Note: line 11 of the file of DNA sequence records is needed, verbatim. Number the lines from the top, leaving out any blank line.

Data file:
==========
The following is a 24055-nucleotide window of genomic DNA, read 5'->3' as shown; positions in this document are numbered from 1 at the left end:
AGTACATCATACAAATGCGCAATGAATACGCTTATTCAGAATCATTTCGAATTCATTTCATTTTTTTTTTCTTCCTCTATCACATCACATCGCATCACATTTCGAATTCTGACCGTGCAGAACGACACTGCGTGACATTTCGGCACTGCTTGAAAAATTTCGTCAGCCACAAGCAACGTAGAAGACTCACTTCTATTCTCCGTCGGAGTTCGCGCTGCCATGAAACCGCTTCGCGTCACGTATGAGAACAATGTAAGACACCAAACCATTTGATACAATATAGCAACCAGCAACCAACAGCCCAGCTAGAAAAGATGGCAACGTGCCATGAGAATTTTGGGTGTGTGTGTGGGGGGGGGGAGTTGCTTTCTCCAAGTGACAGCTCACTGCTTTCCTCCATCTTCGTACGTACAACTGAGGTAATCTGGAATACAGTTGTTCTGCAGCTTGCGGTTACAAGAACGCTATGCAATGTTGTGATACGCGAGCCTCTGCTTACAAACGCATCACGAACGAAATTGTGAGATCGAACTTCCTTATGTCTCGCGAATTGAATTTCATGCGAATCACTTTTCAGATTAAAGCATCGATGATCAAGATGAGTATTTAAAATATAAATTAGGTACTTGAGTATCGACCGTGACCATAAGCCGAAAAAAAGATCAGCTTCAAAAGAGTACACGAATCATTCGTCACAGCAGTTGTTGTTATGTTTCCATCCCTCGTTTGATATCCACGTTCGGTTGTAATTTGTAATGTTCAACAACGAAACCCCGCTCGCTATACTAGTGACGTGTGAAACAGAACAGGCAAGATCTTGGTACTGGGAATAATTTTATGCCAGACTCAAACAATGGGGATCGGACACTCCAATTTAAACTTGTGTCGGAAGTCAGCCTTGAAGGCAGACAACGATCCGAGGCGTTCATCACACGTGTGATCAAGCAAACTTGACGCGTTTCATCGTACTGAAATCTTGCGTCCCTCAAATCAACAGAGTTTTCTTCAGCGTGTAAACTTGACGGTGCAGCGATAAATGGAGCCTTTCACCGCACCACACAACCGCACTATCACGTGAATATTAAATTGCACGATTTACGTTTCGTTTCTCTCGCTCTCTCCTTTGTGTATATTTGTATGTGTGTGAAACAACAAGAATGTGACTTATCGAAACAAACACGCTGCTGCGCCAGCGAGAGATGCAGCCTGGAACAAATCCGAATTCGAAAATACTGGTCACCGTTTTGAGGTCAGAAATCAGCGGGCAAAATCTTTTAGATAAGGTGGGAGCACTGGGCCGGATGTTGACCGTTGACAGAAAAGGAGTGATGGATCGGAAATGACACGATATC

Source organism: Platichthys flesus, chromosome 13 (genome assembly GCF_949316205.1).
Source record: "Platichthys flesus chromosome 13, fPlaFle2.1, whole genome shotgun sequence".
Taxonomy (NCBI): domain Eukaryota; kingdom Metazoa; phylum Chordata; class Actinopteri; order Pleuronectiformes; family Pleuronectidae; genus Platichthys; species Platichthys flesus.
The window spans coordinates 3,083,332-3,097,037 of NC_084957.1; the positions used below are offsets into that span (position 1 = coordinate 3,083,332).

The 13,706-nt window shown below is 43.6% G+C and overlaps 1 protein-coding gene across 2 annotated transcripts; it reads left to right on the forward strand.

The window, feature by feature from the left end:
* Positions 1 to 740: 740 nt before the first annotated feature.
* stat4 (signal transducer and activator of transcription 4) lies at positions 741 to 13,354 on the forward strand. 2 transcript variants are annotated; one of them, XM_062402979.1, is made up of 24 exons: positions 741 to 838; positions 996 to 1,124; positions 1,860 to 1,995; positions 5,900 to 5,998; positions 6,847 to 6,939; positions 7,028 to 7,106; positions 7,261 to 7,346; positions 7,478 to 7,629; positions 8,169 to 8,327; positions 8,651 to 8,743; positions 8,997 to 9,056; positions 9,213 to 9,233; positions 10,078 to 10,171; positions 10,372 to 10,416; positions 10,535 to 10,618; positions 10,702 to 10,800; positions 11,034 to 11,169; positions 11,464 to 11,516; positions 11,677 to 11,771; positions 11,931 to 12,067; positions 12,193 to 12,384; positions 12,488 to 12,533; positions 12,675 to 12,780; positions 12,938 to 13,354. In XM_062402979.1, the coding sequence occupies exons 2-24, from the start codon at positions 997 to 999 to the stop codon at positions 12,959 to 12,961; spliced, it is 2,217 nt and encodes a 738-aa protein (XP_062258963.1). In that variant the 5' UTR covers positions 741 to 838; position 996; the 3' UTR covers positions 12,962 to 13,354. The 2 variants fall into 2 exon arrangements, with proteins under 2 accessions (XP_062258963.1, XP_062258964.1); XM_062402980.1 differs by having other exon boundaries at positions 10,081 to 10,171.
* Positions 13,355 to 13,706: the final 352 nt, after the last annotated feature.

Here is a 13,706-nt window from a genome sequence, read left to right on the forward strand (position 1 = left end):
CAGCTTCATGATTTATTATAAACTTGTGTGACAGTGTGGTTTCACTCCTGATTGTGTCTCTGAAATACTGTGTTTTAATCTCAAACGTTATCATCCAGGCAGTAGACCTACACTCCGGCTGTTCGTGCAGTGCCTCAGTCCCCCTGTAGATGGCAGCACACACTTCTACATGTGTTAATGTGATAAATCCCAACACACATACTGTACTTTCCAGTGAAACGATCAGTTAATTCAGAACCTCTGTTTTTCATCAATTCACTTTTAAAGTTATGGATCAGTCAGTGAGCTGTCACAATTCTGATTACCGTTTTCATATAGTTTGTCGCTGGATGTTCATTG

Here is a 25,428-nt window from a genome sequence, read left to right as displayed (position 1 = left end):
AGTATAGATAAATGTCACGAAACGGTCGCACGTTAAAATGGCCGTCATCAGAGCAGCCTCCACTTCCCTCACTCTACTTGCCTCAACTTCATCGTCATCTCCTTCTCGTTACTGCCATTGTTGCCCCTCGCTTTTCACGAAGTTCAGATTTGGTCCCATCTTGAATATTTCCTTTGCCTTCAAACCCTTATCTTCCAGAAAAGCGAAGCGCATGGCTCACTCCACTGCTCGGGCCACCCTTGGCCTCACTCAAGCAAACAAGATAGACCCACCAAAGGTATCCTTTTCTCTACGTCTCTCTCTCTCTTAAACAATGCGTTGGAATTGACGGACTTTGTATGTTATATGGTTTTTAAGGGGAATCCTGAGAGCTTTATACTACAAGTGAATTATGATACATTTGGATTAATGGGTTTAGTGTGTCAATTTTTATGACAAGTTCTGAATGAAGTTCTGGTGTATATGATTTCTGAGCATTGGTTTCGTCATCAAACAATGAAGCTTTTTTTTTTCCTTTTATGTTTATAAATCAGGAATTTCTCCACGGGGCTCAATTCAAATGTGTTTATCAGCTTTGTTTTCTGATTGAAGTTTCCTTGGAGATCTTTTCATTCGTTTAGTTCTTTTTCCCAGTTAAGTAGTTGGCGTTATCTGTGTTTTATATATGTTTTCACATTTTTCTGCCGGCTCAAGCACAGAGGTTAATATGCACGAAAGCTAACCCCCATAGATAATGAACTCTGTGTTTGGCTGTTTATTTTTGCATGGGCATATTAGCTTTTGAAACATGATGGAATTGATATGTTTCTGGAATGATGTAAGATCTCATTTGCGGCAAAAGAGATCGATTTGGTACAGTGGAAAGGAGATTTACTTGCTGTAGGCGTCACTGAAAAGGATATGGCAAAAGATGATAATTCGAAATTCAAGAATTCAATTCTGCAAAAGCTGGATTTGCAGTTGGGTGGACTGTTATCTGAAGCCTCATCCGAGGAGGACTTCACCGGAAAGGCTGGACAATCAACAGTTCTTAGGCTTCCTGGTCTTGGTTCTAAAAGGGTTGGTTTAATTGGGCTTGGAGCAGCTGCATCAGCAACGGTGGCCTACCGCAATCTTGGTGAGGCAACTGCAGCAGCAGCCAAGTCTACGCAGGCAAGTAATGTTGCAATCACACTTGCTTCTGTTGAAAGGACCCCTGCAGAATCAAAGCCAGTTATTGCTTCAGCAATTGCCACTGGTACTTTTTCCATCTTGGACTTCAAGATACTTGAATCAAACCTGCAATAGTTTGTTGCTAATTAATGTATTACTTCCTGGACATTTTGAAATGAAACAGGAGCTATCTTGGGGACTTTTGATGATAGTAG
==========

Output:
* Positions 13,355 to 13,706: the final 352 nt, after the last annotated feature.